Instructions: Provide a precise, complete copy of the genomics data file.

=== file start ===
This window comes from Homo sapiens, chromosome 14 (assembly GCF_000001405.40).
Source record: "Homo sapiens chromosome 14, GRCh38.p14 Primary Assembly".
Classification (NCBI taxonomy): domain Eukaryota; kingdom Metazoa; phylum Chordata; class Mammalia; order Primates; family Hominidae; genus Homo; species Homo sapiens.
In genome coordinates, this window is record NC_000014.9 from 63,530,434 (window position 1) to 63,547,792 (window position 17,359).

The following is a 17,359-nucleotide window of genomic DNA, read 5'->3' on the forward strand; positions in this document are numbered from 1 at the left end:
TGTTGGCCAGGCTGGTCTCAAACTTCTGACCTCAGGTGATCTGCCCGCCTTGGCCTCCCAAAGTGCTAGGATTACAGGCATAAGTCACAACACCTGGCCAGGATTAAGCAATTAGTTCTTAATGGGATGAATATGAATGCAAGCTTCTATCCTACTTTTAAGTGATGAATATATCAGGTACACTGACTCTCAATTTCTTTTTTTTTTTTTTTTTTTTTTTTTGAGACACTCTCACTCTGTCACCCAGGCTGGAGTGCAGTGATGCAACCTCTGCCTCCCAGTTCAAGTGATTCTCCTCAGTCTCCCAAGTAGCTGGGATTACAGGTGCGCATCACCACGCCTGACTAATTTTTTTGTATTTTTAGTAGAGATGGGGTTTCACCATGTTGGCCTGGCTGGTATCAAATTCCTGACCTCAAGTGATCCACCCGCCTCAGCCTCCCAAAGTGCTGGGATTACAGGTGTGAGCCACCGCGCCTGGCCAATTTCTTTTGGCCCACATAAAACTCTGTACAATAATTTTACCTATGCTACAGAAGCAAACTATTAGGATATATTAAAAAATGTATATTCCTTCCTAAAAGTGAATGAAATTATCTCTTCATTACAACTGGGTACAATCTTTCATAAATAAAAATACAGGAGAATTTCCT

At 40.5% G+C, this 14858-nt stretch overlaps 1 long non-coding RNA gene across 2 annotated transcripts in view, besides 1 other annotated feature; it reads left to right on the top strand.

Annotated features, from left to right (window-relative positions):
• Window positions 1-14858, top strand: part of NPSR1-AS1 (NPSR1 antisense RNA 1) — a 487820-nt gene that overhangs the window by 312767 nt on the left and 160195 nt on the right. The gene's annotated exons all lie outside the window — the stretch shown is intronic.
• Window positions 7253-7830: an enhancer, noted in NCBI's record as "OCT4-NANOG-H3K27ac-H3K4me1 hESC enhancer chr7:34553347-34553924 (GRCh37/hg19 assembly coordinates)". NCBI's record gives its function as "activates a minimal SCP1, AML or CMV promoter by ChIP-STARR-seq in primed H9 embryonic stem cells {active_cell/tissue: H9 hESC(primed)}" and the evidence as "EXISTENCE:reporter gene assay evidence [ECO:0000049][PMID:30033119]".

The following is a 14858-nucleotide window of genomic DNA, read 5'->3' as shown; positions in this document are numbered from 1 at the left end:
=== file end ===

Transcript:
This window comes from Homo sapiens, chromosome 14 (assembly GCF_000001405.40).
Source record: "Homo sapiens chromosome 14, GRCh38.p14 Primary Assembly".
Classification (NCBI taxonomy): domain Eukaryota; kingdom Metazoa; phylum Chordata; class Mammalia; order Primates; family Hominidae; genus Homo; species Homo sapiens.
In genome coordinates, this window is record NC_000014.9 from 63,530,434 (window position 1) to 63,547,792 (window position 17,359).

The following is a 17,359-nucleotide window of genomic DNA, read 5'->3' on the forward strand; positions in this document are numbered from 1 at the left end:
TGTTGGCCAGGCTGGTCTCAAACTTCTGACCTCAGGTGATCTGCCCGCCTTGGCCTCCCAAAGTGCTAGGATTACAGGCATAAGTCACAACACCTGGCCAGGATTAAGCAATTAGTTCTTAATGGGATGAATATGAATGCAAGCTTCTATCCTACTTTTAAGTGATGAATATATCAGGTACACTGACTCTCAATTTCTTTTTTTTTTTTTTTTTTTTTTTTTGAGACACTCTCACTCTGTCACCCAGGCTGGAGTGCAGTGATGCAACCTCTGCCTCCCAGTTCAAGTGATTCTCCTCAGTCTCCCAAGTAGCTGGGATTACAGGTGCGCATCACCACGCCTGACTAATTTTTTTGTATTTTTAGTAGAGATGGGGTTTCACCATGTTGGCCTGGCTGGTATCAAATTCCTGACCTCAAGTGATCCACCCGCCTCAGCCTCCCAAAGTGCTGGGATTACAGGTGTGAGCCACCGCGCCTGGCCAATTTCTTTTGGCCCACATAAAACTCTGTACAATAATTTTACCTATGCTACAGAAGCAAACTATTAGGATATATTAAAAAATGTATATTCCTTCCTAAAAGTGAATGAAATTATCTCTTCATTACAACTGGGTACAATCTTTCATAAATAAAAATACAGGAGAATTTCCT

At 40.5% G+C, this 14858-nt stretch overlaps 1 long non-coding RNA gene across 2 annotated transcripts in view, besides 1 other annotated feature; it reads left to right on the top strand.

Annotated features, from left to right (window-relative positions):
• Window positions 1-14858, top strand: part of NPSR1-AS1 (NPSR1 antisense RNA 1) — a 487820-nt gene that overhangs the window by 312767 nt on the left and 160195 nt on the right. The gene's annotated exons all lie outside the window — the stretch shown is intronic.
• Window positions 7253-7830: an enhancer, noted in NCBI's record as "OCT4-NANOG-H3K27ac-H3K4me1 hESC enhancer chr7:34553347-34553924 (GRCh37/hg19 assembly coordinates)". NCBI's record gives its function as "activates a minimal SCP1, AML or CMV promoter by ChIP-STARR-seq in primed H9 embryonic stem cells {active_cell/tissue: H9 hESC(primed)}" and the evidence as "EXISTENCE:reporter gene assay evidence [ECO:0000049][PMID:30033119]".

The following is a 14858-nucleotide window of genomic DNA, read 5'->3' as shown; positions in this document are numbered from 1 at the left end: